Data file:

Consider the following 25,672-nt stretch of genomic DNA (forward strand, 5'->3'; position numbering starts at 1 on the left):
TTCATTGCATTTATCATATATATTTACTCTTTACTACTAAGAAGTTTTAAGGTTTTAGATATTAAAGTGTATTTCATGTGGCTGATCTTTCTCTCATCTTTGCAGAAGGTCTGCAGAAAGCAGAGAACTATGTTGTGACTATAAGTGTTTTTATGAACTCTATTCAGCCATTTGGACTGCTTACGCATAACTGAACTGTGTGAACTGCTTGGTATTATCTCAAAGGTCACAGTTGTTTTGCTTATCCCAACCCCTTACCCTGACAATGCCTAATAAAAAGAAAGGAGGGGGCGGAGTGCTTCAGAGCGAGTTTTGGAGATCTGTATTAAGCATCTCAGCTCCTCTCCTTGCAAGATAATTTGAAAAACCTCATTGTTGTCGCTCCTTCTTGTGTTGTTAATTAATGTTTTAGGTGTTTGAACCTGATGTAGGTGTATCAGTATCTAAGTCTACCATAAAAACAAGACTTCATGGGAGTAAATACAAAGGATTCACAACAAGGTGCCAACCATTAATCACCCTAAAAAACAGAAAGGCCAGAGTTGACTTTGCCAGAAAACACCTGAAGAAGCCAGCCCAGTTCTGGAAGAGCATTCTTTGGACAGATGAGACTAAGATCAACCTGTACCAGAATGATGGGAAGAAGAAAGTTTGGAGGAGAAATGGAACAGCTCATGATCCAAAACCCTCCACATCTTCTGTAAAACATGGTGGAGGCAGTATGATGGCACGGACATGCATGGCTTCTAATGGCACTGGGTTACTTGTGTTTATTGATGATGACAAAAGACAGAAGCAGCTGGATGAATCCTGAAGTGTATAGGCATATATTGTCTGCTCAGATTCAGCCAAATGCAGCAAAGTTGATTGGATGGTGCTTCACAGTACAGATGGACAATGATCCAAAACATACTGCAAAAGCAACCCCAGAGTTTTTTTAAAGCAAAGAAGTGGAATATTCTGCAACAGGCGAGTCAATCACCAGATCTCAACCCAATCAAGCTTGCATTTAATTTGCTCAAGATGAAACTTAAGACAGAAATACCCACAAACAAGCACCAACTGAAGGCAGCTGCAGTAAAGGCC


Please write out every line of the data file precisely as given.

Consider the following 25,672-nt stretch of genomic DNA (forward strand, 5'->3'; position numbering starts at 1 on the left):
TTCATTGCATTTATCATATATATTTACTCTTTACTACTAAGAAGTTTTAAGGTTTTAGATATTAAAGTGTATTTCATGTGGCTGATCTTTCTCTCATCTTTGCAGAAGGTCTGCAGAAAGCAGAGAACTATGTTGTGACTATAAGTGTTTTTATGAACTCTATTCAGCCATTTGGACTGCTTACGCATAACTGAACTGTGTGAACTGCTTGGTATTATCTCAAAGGTCACAGTTGTTTTGCTTATCCCAACCCCTTACCCTGACAATGCCTAATAAAAAGAAAGGAGGGGGCGGAGTGCTTCAGAGCGAGTTTTGGAGATCTGTATTAAGCATCTCAGCTCCTCTCCTTGCAAGATAATTTGAAAAACCTCATTGTTGTCGCTCCTTCTTGTGTTGTTAATTAATGTTTTAGGTGTTTGAACCTGATGTAGGTGTATCAGTATCTAAGTCTACCATAAAAACAAGACTTCATGGGAGTAAATACAAAGGATTCACAACAAGGTGCCAACCATTAATCACCCTAAAAAACAGAAAGGCCAGAGTTGACTTTGCCAGAAAACACCTGAAGAAGCCAGCCCAGTTCTGGAAGAGCATTCTTTGGACAGATGAGACTAAGATCAACCTGTACCAGAATGATGGGAAGAAGAAAGTTTGGAGGAGAAATGGAACAGCTCATGATCCAAAACCCTCCACATCTTCTGTAAAACATGGTGGAGGCAGTATGATGGCACGGACATGCATGGCTTCTAATGGCACTGGGTTACTTGTGTTTATTGATGATGACAAAAGACAGAAGCAGCTGGATGAATCCTGAAGTGTATAGGCATATATTGTCTGCTCAGATTCAGCCAAATGCAGCAAAGTTGATTGGATGGTGCTTCACAGTACAGATGGACAATGATCCAAAACATACTGCAAAAGCAACCCCAGAGTTTTTTTAAAGCAAAGAAGTGGAATATTCTGCAACAGGCGAGTCAATCACCAGATCTCAACCCAATCAAGCTTGCATTTAATTTGCTCAAGATGAAACTTAAGACAGAAATACCCACAAACAAGCACCAACTGAAGGCAGCTGCAGTAAAGGCC